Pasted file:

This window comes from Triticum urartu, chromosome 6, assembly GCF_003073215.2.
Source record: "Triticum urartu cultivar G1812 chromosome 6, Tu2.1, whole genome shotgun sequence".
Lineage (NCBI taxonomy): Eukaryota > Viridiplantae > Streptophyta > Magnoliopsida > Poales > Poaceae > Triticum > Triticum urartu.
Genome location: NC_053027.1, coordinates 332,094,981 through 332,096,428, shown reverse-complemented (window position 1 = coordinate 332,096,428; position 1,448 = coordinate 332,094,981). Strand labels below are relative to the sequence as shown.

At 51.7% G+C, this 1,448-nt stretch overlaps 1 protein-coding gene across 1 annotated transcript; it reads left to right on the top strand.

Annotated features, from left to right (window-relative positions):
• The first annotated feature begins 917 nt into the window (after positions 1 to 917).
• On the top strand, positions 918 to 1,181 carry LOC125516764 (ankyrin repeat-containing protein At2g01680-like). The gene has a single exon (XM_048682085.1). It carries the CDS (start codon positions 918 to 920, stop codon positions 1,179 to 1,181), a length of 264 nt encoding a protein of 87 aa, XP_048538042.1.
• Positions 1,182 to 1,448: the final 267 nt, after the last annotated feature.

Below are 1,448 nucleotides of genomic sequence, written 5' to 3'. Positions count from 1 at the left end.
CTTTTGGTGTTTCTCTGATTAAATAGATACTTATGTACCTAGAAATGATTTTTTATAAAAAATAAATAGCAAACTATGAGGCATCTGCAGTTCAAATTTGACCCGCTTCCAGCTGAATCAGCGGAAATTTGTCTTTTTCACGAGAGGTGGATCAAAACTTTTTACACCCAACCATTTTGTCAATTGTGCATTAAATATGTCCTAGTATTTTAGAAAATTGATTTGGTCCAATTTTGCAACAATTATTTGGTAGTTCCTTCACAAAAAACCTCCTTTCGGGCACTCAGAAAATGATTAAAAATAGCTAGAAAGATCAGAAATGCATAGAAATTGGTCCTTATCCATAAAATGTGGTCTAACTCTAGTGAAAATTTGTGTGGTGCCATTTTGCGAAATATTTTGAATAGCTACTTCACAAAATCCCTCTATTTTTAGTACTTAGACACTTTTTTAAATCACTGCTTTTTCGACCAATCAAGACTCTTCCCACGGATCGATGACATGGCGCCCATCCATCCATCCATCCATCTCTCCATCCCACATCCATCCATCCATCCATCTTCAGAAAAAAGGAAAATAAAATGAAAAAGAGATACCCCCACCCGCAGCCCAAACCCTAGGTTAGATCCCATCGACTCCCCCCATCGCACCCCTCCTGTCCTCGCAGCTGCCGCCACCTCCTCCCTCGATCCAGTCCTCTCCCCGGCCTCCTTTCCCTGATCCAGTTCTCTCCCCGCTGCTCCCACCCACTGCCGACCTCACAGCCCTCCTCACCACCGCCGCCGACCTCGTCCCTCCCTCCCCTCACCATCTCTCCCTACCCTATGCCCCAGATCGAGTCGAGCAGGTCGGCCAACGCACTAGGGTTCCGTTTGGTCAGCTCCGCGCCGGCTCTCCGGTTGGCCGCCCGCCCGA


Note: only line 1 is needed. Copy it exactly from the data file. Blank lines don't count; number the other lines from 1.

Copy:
This window comes from Triticum urartu, chromosome 6, assembly GCF_003073215.2.